There were 331 homicides in Philadelphia last year. The vast majority of those killed were African Americans; in fact, according to a study conducted by the Philadelphia Police, between 2007 and 2010, almost four out of every five people killed in Philadelphia were black. In 2010 alone, African Americans accounted for 242 of the 306 Philadelphians murdered.
But slow, ongoing, one-death-at-a-time urban violence has rarely led to any real legislative accomplishment; it’s too easy for rural and suburban legislators to say “not our problem.” It’s not until a mass shooting takes place somewhere around the country, like Sandy Hook, that Americans’ collective horror focuses on the gun issue. That’s why it’s not uncommon to hear Philadelphia legislators using “mass shooting” rhetoric to make their arguments, even though spree killers aren’t statistically the bulk of the gun violence—because the simple statistics have never moved constituents in, say, Westmoreland County to accept stricter gun laws.
What’s long been frustrating is that Pennsylvania’s governing system includes a mechanism by which the legislature could pass laws that only apply to Philadelphia without impacting the rest of the state.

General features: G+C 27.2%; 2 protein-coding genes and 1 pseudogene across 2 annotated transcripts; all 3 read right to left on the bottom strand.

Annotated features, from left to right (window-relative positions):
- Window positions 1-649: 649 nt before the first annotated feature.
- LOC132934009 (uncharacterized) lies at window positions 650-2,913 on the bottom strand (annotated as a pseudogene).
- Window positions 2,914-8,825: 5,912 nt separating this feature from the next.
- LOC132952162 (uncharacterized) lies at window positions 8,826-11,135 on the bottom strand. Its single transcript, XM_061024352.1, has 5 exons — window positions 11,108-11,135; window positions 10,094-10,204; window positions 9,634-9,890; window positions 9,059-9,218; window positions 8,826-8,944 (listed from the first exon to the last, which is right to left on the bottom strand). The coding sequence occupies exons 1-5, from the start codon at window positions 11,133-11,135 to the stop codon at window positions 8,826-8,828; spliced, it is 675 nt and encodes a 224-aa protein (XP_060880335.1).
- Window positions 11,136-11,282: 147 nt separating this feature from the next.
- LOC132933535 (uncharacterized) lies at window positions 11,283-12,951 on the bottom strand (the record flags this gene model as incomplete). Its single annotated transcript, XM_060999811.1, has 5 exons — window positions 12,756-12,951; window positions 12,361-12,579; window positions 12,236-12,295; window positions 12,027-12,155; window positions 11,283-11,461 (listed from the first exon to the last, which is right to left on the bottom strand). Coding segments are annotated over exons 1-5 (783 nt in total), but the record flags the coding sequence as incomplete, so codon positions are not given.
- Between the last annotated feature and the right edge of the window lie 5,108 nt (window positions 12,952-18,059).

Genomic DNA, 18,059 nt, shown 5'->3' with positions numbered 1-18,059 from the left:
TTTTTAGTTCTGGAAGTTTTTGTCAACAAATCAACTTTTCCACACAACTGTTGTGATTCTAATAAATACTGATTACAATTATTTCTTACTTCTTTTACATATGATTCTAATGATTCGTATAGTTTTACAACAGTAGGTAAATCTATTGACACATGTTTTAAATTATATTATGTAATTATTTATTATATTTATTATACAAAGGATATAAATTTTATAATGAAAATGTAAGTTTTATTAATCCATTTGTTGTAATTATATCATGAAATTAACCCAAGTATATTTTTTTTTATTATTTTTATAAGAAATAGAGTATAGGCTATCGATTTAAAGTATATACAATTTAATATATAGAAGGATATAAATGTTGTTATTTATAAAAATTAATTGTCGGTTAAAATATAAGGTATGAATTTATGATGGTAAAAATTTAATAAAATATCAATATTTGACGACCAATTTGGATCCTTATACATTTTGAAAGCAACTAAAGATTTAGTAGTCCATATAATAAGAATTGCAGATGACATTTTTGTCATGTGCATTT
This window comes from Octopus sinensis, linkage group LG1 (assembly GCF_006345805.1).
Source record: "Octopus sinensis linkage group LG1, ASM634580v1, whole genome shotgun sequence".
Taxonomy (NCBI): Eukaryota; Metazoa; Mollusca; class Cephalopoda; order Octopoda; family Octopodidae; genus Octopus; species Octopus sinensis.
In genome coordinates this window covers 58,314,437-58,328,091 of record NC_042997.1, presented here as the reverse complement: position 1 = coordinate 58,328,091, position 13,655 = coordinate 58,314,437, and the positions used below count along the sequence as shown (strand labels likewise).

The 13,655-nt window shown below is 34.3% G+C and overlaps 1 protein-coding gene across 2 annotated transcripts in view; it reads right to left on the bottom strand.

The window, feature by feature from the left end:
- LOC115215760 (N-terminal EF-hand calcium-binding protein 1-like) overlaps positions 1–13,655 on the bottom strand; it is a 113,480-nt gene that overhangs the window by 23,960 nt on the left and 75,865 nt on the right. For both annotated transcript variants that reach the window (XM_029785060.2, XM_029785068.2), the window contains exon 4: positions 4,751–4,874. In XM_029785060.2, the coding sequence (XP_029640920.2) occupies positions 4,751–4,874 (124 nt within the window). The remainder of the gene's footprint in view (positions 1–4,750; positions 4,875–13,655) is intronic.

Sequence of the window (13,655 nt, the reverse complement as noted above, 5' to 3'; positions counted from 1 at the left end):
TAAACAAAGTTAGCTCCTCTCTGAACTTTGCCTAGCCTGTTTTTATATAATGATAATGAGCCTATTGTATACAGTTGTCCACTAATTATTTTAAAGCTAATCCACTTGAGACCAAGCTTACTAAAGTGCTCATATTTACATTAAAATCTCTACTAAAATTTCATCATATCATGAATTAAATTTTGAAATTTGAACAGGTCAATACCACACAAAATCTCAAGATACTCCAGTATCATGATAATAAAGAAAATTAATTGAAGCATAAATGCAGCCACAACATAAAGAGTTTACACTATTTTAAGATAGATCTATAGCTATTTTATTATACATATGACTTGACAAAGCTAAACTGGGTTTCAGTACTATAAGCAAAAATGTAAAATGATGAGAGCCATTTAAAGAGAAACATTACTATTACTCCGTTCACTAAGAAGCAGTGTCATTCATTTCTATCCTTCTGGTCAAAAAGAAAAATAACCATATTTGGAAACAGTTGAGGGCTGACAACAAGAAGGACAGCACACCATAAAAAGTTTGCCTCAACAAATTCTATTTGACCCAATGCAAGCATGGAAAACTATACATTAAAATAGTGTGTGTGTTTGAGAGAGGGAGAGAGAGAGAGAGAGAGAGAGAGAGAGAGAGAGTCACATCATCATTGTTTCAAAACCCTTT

Certain municipalities in Pennsylvania are specially designated in state legislation as either cities of the first class (of which there is one: Philadelphia), second class (Pittsburgh), second class “A” (Scranton) or third class (53 cities around the state, including Bethlehem, Allentown, Chester and others).
So Philly legislators have long been attempting to pass gun legislation targeted specifically to cities of the first class—that is, just us.
It’s a tactic that, at its best, can allow everyone to have things their own way: The cities can get urban-specific legislation without compelling our rural neighbors to change before they’re ready to—but if what begins in Philadelphia actually works, it can serve as a precedent, catching on city by city, county by county, until it eventually it becomes statewide law.